7. J. Walling, F. H. Donald, H. Samelson, D. J. Harter, J. Pete, and R. C. Morris, “Tunable Alexandrite lasers: development and performance,” IEEE J. Quantum Electron. 21(10), 1568–1581 (1985).
    [Crossref]
  8. J. C. Walling, O. G. Peterson, H. P. Jenssen, R. C. Morris, and E. W. O’Dell, “Tunable Alexandrite lasers,” IEEE J. Quantum Electron. 16(12), 1302–1315 (1980).
    [Crossref]
  9. E. V. Pestryakov, A. I. Alimpiev, and V. N. Matrosov, “Prospects for the development of femtosecond laser systems based on beryllium aluminate crystals doped with chromium and titanium ions,” Quantum Electron. 31(8), 689–696 (2001).
    [Crossref]
  10. E. V. Pestryakov, V. V. Petrov, I. I. Zubrinov, V. I. Semenov, V. I. Trunov, A. V. Kirpichnikov, and A. I. Alimpiev, “Physical properties of BeAl6O10 single crystals,” J. Appl. Phys. 82(8), 3661–3666 (1997).
    [Crossref]
  11. S. R. Scheps, B. M. Gately, J. F. Myers, J. S. Krasinski, and D. F. Heller, “Alexandrite laser pumped by semiconductor lasers,” Appl. Phys. Lett. 56(23), 2288–2290 (1990).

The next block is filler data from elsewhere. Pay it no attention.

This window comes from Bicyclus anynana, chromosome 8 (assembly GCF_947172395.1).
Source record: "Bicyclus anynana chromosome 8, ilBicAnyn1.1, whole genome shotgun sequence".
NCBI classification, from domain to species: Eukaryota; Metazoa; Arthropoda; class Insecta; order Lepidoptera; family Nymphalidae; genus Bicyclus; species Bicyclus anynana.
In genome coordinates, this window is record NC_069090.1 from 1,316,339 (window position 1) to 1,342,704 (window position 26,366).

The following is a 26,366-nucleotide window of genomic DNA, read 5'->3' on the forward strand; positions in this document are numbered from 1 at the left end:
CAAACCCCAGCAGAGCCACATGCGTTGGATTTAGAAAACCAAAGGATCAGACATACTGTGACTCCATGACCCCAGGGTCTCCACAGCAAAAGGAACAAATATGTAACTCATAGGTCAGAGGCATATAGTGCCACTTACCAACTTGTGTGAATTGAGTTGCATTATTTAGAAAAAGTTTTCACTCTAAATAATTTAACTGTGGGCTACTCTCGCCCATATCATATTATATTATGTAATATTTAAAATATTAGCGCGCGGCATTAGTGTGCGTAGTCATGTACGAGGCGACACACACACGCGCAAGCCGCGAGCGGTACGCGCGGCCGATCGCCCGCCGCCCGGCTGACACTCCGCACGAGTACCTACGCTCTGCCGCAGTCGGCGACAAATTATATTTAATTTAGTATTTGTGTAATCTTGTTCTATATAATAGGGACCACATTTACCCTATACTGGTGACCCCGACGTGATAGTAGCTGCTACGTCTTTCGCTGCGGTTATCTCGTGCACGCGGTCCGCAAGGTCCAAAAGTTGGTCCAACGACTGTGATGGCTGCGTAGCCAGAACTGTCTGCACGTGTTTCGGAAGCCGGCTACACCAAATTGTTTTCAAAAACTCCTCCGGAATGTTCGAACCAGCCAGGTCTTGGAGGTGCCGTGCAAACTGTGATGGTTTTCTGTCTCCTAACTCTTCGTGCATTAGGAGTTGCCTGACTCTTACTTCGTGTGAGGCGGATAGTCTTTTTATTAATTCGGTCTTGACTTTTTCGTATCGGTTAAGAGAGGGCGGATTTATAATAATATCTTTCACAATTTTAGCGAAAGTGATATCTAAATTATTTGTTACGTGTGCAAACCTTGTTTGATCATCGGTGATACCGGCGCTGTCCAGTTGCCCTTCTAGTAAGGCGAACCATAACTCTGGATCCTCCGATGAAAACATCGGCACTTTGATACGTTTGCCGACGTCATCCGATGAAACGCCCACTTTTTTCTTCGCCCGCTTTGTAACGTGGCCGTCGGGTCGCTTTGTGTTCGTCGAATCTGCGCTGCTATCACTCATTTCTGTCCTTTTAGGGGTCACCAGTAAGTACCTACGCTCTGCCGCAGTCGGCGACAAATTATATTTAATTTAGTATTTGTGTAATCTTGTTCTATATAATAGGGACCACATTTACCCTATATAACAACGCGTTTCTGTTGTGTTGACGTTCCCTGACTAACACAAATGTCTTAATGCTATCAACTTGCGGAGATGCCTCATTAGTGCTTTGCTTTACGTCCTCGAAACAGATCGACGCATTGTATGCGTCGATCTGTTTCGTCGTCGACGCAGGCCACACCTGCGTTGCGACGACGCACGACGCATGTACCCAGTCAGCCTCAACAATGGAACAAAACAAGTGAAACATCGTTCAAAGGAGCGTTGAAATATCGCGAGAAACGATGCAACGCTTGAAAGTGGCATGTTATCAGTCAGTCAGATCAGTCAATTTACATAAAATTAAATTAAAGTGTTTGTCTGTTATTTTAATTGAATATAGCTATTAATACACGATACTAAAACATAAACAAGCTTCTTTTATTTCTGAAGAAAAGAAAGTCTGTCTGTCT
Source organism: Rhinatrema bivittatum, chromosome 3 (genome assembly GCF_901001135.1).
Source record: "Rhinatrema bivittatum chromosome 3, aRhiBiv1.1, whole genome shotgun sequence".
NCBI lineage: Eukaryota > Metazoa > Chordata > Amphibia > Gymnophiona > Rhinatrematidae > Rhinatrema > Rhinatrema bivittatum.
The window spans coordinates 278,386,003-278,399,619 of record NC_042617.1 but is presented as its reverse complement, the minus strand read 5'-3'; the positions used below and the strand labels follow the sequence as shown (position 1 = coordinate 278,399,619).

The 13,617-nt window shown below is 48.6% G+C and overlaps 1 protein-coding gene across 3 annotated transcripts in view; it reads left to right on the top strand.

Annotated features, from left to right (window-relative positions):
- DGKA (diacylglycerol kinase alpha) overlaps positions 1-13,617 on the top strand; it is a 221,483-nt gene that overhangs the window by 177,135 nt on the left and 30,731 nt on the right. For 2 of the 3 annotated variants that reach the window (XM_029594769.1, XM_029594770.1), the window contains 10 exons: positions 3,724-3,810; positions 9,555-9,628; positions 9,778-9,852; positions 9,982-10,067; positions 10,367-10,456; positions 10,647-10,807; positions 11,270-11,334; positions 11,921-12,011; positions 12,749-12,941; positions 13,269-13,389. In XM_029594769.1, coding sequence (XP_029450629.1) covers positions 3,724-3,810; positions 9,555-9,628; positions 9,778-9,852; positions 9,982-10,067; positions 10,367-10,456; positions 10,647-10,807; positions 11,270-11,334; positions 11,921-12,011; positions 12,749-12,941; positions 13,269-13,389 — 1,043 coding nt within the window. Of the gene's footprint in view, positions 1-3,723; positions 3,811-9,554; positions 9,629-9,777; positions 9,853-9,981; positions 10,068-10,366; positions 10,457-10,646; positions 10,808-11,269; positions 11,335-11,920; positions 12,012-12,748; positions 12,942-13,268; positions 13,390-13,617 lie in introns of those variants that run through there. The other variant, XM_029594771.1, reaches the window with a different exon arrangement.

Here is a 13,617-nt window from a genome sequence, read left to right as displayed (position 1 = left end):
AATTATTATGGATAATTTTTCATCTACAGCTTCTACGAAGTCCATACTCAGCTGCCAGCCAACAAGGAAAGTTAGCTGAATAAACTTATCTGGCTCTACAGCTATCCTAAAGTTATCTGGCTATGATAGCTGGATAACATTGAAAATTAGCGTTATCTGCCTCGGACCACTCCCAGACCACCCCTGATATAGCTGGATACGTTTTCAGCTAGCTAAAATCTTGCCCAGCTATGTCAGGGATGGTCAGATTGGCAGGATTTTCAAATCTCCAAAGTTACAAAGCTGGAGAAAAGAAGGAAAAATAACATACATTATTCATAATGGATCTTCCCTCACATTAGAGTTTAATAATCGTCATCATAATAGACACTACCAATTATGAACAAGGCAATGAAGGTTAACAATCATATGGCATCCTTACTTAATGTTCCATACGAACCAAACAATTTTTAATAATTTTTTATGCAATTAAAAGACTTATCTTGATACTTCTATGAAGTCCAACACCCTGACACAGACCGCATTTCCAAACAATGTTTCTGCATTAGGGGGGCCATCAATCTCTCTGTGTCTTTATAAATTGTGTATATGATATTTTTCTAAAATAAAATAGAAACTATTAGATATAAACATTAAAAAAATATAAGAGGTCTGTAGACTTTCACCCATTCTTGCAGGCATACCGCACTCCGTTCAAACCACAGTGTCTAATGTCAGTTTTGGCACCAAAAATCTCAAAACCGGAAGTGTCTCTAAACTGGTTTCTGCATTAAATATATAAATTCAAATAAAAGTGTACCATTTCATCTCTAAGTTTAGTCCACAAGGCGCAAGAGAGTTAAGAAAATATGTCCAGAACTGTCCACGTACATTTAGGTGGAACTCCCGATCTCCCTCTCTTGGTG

[Crossref]
  12. E. Beyatli, I. Baali, B. Sumpf, G. Erbert, A. Leitenstorfer, A. Sennaroglu, and U. Demirbas, “Tapered diode-pumped continuous-wave alexandrite laser,” J. Opt. Soc. Am. B 30(12), 3184–3192 (2013).
    [Crossref]
  13. A. Teppitaksak, A. Minassian, G. M. Thomas, and M. J. Damzen, “High efficiency >26 W diode end-pumped Alexandrite laser,” Opt. Express 22(13), 16386–16392 (2014).
    [Crossref] [PubMed]
  14. S. Ghanbari, R. Akbari, and A. Major, “Femtosecond Kerr-lens mode-locked Alexandrite laser,” in CLEO:2016, OSA Technical Digest Series (Optical Society of America, 2016), P. JTu5A.77.
  15. S. Ghanbari and A. Major, “High power continuous-wave Alexandrite laser with green pump,” in CLEO:2014, OSA Technical Digest Series (Optical Society of America, 2014), P. JTu4A.126.